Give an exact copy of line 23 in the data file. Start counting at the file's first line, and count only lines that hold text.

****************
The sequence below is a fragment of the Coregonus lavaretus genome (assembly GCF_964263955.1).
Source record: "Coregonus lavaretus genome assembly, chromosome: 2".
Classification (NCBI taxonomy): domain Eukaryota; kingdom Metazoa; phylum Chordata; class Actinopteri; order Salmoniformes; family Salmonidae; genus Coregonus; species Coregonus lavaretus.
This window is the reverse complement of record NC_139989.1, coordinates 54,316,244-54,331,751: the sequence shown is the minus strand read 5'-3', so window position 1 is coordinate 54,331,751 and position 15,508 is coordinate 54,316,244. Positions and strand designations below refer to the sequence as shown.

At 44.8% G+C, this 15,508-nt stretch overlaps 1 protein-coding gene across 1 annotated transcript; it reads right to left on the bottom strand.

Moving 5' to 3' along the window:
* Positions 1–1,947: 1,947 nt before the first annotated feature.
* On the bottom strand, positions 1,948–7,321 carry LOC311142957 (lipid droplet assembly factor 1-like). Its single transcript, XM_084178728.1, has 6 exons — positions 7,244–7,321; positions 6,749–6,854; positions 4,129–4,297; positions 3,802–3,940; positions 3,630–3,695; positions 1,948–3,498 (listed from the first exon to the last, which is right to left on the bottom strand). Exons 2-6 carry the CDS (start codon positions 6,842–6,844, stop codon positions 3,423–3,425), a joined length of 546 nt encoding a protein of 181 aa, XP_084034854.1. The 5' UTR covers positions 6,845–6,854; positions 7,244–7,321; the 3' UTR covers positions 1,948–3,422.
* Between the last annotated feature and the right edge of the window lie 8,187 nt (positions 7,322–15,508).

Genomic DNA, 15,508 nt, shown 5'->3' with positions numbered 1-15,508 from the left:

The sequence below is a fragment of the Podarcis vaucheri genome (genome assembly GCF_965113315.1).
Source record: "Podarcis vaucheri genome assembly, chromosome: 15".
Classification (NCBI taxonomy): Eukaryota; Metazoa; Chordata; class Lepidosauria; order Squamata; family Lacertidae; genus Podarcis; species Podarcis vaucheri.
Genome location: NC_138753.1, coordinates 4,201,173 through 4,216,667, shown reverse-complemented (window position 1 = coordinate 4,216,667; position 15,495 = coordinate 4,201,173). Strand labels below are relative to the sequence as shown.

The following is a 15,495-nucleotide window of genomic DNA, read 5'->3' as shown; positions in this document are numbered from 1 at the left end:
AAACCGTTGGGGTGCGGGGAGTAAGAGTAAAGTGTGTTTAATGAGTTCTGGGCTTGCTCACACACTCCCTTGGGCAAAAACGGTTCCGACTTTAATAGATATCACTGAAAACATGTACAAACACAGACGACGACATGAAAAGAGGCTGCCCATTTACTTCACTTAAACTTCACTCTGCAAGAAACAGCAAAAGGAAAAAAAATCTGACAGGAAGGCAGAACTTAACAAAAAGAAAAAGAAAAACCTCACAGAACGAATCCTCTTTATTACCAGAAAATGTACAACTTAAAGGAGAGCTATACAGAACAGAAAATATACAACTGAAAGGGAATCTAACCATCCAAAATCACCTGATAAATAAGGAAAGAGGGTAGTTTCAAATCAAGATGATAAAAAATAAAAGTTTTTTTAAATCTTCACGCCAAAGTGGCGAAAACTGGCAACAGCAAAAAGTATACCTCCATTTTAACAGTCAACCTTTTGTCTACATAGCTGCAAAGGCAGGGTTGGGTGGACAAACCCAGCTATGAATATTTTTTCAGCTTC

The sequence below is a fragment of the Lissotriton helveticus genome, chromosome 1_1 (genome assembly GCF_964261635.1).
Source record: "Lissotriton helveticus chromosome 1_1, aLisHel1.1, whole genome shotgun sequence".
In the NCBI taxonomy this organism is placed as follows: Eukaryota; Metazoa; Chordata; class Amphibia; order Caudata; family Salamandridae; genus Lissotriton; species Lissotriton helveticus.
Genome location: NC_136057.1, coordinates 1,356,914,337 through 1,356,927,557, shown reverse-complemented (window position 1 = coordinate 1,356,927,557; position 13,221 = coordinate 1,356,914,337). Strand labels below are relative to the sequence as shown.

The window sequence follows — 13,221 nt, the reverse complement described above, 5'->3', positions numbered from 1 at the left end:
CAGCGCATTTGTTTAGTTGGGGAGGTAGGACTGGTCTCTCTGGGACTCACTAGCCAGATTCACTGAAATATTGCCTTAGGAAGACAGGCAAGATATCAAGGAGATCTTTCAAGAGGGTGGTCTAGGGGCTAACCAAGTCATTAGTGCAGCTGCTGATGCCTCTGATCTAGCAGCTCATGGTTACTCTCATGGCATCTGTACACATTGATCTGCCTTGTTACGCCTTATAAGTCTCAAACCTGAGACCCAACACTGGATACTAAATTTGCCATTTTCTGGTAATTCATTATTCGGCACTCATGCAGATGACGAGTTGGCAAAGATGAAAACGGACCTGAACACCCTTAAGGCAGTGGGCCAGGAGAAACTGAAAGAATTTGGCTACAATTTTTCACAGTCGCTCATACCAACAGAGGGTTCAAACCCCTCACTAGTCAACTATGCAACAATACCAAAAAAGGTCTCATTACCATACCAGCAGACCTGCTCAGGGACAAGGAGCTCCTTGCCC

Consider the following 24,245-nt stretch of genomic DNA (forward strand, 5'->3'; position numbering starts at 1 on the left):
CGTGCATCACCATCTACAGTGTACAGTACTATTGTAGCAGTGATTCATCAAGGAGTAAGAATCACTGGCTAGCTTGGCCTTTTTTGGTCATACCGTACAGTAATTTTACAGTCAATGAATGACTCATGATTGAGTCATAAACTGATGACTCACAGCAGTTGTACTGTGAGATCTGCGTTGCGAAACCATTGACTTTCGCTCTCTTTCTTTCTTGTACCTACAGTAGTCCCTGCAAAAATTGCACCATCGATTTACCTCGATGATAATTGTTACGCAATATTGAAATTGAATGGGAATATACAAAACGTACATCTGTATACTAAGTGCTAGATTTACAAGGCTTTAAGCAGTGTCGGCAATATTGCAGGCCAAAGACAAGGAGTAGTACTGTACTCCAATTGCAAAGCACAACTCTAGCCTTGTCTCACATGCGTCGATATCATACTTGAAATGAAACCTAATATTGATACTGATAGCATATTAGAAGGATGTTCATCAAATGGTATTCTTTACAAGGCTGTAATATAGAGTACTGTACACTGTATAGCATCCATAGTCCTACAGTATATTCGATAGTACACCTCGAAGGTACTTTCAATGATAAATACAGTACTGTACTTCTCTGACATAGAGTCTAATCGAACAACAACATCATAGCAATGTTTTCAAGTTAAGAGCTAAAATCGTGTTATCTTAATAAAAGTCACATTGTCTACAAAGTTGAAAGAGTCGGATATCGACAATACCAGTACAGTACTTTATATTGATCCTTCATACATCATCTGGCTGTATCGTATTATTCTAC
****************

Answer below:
Consider the following 24,245-nt stretch of genomic DNA (forward strand, 5'->3'; position numbering starts at 1 on the left):